Certain plants require more care than others. The ideal low-maintenance plant has a moderate growth rate, few pest problems, and produces no messy fruits, pods or shedding branches. No landscape plant is perfect. Choose those with the fewest flaws. For example, choose a crabapple with resistance to apple scab to prevent summer defoliation. Also look for varieties that hold their fruit well into winter when birds will eat them.
  • Select quality plants
    A plant suffering from environmental stresses (overwatering, excessive drying, cold injury, etc.) or pest problems at planting time may never fully recover in the landscape. Purchase healthy, vigorous stock from reputable nursery suppliers. Check plants closely for signs of pest problems. Don't turn your landscape into an infirmary for plants.

Ornamental grasses and native wildflowers Figure 3
A combination of introduced ornamental grasses and native wildflowers backed by Viburnum shrubs makes an attractive low-maintenance border adapted to dry, sunny conditions.
 

  • Use adapted plants
    Select plants that are adapted to the growing conditions you have in your yard (Figure 3). Use sun-loving plants in exposed areas and shade-tolerant ones under trees. Also consider moisture conditions on the site. Native plants are adapted to local climate extremes and often have resistance to regional pest problems. Introduced plants native to areas with similar climates are also a good choice. Keep in mind that planting sites often bear little resemblance to native soils because of excavation and grade changes during the construction process. Plants that were growing on the site before construction may not be well adapted to the site after construction without soil amendment.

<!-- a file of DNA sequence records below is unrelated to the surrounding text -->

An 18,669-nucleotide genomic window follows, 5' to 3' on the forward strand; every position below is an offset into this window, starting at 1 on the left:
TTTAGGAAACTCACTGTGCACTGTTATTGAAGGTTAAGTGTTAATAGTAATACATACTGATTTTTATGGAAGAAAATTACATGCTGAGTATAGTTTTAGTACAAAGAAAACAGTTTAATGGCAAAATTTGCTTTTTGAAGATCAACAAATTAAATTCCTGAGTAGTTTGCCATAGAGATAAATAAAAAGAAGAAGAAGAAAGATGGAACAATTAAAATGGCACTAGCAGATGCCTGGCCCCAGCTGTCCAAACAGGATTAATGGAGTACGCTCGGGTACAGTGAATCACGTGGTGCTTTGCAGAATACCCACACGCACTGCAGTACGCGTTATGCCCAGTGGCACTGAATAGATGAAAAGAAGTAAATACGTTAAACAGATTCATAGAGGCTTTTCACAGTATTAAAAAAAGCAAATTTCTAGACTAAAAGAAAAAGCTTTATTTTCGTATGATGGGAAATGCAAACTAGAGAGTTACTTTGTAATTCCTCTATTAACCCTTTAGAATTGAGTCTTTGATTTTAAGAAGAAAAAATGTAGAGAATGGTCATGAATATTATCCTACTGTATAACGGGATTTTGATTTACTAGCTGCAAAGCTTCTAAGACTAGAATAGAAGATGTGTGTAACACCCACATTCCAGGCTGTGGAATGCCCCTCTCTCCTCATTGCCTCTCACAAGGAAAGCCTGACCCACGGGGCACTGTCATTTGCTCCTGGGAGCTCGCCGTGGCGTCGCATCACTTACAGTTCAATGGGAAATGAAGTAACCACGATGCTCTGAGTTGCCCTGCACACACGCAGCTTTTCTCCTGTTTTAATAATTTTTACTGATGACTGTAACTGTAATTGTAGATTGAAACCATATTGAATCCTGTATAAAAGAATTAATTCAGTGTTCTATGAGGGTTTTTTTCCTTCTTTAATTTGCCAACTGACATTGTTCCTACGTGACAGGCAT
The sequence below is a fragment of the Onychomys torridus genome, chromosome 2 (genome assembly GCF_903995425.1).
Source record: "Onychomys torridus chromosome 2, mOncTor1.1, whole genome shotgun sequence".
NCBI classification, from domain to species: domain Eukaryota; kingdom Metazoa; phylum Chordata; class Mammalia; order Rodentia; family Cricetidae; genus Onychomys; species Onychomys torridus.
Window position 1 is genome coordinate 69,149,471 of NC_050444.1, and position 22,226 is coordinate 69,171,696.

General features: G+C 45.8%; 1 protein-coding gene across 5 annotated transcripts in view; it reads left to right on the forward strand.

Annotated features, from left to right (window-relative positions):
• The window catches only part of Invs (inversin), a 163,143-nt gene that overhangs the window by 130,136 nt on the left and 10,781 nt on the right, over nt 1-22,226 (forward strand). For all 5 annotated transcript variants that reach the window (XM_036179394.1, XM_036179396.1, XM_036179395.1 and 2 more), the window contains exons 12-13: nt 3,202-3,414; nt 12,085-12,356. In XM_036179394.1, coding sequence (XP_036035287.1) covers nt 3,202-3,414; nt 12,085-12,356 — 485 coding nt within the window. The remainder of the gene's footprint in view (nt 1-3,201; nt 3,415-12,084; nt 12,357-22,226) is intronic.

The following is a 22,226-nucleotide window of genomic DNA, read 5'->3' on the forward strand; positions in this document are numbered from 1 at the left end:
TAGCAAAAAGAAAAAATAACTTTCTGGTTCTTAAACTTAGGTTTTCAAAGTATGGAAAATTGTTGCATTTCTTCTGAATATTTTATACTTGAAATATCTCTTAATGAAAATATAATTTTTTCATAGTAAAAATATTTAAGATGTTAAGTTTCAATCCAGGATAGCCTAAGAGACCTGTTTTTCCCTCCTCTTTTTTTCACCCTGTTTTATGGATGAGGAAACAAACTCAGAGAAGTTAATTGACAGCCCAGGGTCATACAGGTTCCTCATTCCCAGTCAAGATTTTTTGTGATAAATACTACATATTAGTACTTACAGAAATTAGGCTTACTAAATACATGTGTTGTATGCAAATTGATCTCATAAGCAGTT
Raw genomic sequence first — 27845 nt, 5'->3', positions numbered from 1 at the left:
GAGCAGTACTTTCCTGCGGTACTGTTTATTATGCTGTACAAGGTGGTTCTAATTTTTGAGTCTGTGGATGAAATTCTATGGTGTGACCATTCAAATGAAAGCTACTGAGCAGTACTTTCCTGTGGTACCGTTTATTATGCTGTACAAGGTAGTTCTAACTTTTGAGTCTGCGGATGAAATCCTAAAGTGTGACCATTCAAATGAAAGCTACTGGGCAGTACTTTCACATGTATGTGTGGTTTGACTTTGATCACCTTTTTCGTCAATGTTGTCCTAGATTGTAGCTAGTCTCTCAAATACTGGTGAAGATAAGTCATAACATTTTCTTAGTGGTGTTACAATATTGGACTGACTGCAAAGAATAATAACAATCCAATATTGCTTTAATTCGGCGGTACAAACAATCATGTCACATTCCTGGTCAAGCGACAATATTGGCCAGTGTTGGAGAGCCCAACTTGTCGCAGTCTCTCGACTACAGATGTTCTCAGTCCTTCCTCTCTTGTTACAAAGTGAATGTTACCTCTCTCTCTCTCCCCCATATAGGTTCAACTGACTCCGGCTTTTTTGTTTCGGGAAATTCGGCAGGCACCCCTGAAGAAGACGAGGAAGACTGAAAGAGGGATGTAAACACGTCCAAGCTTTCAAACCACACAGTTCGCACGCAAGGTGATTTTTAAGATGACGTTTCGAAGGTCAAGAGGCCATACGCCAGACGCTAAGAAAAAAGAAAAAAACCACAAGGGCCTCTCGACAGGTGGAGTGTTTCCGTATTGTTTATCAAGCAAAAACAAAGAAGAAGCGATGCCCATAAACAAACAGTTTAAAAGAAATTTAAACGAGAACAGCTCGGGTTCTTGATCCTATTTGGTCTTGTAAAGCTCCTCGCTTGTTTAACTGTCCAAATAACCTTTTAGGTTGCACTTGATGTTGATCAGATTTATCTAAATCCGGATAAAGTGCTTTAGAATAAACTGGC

• Follow good planting practices
    Improper planting techniques can lead to poor establishment or even death of the plant later on. Dig planting holes shallow and wide. Trees, shrubs and other plants should be placed no deeper in the planting hole than they were in the container or planting ball in which they were previously growing. In heavy, poorly drained soils, it is preferable to plant several inches above the surrounding grade, or in extreme cases, in a raised berm.
    Most new root growth will occur near the soil surface, so efforts to amend soil should be concentrated in the surface 6 inches, extending as far out from the plant as practical. Mix any soil amendments thoroughly with existing soil. Root growth and water movement in soils is impeded when sharp contrasts exist in soil texture. If only a small area can be amended, it may be preferable to avoid soil amendments altogether.
    Avoid pruning woody plants at planting time. Remove only damaged shoots and roots. Wait to do extensive pruning until the plant is established.
    Provide adequate water to new plantings until they are established. Typically, one or two full growing seasons are required for roots to extensively develop into surrounding soil. Check for water needs in the old root ball, not in the new planting hole.
    Fertilize according to soil test indications. Avoid over-fertilizing new plantings. Fertilizers are salts that can dehydrate tender new root growth.

Check garden plantings Figure 4
Check garden plantings to detect pest problems in early stages. Look closely at stem tips and on undersides of leaves. Note development of any unusual spots or discolortation on leaves and stems.
 

Proper maintenance

After plants are established in the landscape, maintenance needs can be minimized by following correct maintenance procedures on a timely basis. Following are some suggestions to reduce the time and amount of maintenance necessary in established landscapes.

Planning checklist

This checklist is designed to help you consider your family's needs and wants. The more you consider these, the better the plan will fit your lifestyle. Check the items that affect your family, and add information for later planning.

Personal and family profile

How many people are now in your family?

Do you expect additional children or grandchildren?